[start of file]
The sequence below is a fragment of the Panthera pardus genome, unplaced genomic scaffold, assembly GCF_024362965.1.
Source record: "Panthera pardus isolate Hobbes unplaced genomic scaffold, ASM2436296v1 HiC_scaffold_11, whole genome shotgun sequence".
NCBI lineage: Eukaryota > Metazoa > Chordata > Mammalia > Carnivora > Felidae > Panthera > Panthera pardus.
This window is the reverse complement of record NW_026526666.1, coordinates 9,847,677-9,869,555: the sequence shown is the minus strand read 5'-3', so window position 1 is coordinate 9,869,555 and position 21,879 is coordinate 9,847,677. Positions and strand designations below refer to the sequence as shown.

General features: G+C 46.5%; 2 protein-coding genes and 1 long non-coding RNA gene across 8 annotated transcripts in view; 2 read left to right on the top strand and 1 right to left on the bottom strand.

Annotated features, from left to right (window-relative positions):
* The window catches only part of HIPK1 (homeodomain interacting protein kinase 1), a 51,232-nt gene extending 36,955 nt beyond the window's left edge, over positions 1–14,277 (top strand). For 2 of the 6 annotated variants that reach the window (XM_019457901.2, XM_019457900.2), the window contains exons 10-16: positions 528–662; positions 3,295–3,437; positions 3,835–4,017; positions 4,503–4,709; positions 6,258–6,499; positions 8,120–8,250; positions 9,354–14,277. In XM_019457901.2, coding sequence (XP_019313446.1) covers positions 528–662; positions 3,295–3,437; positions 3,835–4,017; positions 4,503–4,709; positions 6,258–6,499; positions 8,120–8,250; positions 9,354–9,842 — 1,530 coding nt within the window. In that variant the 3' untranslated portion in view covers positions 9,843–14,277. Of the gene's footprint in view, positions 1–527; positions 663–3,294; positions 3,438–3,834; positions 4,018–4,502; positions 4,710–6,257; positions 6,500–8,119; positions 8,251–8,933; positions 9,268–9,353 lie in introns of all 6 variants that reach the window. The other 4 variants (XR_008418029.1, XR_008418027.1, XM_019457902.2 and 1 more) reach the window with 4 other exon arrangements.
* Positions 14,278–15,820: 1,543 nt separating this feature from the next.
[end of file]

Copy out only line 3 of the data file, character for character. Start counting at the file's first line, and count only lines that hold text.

NCBI lineage: Eukaryota > Metazoa > Chordata > Mammalia > Carnivora > Felidae > Panthera > Panthera pardus.